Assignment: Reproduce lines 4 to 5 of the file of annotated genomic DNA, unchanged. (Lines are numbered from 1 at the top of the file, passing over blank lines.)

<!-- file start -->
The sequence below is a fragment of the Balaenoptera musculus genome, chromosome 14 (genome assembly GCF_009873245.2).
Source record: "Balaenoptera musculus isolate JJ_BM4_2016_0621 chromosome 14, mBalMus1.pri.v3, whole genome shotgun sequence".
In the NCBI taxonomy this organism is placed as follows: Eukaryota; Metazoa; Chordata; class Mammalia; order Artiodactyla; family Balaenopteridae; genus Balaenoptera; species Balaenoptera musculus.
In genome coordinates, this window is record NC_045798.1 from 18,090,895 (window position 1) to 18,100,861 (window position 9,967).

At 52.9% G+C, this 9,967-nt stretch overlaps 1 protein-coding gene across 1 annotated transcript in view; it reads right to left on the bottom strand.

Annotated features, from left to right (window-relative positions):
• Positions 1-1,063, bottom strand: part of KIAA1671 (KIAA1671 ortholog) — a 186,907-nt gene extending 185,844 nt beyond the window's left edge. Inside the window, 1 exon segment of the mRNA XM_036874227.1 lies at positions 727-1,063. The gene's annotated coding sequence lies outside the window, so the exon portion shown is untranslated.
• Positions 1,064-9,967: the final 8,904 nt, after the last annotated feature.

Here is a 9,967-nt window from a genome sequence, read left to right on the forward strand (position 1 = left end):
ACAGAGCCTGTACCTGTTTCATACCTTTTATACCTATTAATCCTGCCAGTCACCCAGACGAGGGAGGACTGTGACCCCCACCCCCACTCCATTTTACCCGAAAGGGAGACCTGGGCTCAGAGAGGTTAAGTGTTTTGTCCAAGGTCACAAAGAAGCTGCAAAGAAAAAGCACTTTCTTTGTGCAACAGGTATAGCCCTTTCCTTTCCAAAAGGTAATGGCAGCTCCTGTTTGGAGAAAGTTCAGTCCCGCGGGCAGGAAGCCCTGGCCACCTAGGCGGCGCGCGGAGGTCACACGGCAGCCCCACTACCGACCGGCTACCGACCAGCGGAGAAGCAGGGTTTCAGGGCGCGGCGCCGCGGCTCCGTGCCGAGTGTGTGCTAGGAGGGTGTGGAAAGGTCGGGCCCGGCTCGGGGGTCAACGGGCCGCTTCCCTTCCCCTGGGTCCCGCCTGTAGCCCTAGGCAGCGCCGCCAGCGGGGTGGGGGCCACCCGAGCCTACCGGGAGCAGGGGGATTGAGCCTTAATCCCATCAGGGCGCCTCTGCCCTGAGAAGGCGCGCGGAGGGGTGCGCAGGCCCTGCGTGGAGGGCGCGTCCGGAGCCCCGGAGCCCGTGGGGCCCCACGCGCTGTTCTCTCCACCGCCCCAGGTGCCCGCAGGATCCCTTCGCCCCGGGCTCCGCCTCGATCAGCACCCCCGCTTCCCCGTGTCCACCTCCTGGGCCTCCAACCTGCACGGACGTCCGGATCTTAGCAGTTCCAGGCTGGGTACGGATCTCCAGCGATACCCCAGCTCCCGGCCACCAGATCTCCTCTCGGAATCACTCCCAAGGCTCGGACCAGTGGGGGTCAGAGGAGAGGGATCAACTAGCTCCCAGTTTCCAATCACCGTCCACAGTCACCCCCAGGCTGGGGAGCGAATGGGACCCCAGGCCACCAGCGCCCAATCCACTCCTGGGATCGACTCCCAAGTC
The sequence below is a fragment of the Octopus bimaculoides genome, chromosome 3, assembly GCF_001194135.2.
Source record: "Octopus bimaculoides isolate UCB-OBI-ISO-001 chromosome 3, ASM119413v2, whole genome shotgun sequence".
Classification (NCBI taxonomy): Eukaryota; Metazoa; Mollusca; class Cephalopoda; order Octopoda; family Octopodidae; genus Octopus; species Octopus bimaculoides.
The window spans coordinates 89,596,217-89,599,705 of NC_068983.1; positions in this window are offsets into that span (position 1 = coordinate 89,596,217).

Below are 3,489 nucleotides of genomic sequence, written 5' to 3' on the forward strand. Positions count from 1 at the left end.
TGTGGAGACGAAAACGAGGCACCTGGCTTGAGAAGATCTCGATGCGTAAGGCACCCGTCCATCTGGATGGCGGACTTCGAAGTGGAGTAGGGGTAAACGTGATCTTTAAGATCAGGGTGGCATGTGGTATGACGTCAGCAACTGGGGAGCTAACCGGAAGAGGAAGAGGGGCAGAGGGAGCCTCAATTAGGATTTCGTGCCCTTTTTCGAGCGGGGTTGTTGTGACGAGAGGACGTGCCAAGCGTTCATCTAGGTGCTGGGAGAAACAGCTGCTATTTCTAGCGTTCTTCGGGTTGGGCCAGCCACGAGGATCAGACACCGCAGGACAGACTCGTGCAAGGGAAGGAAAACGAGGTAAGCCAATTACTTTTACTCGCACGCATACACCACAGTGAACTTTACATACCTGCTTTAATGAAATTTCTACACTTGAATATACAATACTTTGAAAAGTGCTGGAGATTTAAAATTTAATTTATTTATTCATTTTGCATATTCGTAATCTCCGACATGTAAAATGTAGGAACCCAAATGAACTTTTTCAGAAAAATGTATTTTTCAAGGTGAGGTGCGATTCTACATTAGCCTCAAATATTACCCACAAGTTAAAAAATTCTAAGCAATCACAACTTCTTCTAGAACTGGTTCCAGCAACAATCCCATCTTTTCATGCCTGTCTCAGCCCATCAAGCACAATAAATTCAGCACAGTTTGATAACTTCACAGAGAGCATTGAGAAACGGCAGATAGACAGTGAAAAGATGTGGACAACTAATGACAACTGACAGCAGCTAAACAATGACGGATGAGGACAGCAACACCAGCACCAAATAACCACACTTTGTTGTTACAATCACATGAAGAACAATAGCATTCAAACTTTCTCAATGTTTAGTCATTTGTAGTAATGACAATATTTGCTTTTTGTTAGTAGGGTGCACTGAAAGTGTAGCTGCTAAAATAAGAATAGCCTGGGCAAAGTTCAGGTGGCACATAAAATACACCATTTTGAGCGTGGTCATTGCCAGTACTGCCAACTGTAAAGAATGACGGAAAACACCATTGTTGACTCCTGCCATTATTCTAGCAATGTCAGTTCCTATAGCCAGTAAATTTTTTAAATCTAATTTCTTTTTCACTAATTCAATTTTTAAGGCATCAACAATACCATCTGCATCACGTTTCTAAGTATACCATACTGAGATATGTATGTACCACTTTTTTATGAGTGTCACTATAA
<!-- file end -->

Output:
In genome coordinates, this window is record NC_045798.1 from 18,090,895 (window position 1) to 18,100,861 (window position 9,967).

At 52.9% G+C, this 9,967-nt stretch overlaps 1 protein-coding gene across 1 annotated transcript in view; it reads right to left on the bottom strand.